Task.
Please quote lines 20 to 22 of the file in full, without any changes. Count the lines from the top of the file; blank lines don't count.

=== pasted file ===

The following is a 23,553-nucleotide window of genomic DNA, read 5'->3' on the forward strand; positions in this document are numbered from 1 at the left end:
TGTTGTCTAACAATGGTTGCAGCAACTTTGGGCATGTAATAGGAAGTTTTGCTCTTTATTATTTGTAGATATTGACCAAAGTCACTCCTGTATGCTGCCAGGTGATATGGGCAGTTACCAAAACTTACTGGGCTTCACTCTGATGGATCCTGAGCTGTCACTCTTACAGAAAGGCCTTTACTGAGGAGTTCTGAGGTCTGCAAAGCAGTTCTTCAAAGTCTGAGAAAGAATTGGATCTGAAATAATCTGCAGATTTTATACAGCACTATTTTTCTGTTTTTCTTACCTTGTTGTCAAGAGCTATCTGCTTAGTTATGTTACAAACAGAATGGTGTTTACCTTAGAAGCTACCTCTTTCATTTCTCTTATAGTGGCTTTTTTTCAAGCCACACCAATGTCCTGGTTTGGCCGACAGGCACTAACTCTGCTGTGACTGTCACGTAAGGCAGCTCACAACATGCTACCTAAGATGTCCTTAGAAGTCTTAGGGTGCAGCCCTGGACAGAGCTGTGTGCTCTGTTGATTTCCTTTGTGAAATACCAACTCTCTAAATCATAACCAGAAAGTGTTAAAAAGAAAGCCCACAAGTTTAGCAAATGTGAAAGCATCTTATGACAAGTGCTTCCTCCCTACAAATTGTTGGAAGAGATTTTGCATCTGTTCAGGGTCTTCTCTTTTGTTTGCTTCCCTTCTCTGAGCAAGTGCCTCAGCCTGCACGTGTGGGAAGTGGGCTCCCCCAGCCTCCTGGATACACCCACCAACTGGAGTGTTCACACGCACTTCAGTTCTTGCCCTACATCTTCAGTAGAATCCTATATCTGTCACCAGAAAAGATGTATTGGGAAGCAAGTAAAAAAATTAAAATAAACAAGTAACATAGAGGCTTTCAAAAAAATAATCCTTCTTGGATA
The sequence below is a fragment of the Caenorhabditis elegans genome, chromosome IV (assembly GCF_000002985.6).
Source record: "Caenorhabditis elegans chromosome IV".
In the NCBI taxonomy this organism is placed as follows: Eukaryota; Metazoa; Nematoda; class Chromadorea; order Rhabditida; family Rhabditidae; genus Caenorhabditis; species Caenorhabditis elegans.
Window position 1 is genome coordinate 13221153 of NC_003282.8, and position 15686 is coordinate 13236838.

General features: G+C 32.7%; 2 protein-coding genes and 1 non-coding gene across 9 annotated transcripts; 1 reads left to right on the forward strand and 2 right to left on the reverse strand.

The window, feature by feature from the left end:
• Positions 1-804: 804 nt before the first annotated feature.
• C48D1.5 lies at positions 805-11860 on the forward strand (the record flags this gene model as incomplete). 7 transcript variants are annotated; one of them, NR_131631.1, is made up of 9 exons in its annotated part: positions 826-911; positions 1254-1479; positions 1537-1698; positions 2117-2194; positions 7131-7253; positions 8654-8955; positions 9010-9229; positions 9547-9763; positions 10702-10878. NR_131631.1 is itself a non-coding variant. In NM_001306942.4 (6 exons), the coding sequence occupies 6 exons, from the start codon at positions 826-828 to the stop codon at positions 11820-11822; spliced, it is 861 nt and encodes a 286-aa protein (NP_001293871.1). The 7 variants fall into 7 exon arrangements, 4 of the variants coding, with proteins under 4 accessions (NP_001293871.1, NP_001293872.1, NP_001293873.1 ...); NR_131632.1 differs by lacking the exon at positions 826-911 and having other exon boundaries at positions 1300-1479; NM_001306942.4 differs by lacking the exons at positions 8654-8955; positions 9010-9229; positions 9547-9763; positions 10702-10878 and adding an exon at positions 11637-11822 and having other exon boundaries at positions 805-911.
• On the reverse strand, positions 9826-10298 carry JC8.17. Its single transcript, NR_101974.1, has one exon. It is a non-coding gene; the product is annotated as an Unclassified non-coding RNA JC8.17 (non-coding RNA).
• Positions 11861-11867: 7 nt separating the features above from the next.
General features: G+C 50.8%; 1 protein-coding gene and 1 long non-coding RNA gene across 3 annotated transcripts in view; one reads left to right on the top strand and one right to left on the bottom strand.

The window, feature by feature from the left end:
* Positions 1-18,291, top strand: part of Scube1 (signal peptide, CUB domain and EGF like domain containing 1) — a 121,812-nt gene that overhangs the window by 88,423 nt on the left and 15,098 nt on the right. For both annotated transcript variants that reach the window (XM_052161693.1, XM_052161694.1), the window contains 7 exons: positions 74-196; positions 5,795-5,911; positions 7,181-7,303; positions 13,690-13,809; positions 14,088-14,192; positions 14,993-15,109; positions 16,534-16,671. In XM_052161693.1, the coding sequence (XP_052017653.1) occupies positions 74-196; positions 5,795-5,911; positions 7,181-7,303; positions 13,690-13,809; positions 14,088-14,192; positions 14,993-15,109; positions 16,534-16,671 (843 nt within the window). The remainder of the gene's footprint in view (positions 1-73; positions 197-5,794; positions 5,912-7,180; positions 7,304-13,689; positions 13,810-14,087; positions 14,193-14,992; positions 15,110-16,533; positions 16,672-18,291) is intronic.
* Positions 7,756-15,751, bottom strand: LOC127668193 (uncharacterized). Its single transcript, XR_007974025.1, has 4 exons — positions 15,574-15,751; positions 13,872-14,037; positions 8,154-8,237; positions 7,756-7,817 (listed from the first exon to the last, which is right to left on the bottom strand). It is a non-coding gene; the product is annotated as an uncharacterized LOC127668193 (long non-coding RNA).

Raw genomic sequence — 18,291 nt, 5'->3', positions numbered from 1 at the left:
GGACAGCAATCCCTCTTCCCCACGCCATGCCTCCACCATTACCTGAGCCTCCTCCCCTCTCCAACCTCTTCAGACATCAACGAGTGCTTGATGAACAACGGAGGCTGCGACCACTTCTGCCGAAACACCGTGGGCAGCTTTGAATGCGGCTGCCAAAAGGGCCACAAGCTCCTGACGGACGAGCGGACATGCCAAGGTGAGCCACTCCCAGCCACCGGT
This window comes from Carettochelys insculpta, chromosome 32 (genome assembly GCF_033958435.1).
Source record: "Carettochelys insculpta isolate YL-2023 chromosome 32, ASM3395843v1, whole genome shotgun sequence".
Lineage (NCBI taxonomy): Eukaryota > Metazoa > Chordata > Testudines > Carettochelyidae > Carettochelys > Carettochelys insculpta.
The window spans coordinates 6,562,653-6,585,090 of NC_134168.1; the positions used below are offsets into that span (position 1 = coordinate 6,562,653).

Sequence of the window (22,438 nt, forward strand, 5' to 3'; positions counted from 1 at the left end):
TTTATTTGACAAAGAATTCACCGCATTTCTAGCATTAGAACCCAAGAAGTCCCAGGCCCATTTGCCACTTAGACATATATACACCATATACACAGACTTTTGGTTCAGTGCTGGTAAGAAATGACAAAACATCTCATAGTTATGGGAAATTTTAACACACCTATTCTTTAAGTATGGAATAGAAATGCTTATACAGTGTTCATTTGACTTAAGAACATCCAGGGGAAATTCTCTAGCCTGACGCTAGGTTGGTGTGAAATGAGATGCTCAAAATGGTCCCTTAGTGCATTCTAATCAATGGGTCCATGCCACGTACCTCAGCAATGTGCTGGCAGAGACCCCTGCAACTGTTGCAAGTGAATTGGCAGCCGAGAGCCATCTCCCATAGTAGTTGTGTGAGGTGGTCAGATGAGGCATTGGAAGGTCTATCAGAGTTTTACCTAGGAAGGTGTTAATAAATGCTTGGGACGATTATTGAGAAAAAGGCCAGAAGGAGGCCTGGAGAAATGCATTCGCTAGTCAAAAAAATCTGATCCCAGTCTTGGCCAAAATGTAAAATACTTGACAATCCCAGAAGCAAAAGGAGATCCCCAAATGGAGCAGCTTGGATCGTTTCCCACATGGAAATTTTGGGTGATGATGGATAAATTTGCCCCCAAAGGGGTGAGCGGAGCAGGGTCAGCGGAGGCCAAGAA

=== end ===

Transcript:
Source record: "Carettochelys insculpta isolate YL-2023 chromosome 32, ASM3395843v1, whole genome shotgun sequence".
Lineage (NCBI taxonomy): Eukaryota > Metazoa > Chordata > Testudines > Carettochelyidae > Carettochelys > Carettochelys insculpta.
The window spans coordinates 6,562,653-6,585,090 of NC_134168.1; the positions used below are offsets into that span (position 1 = coordinate 6,562,653).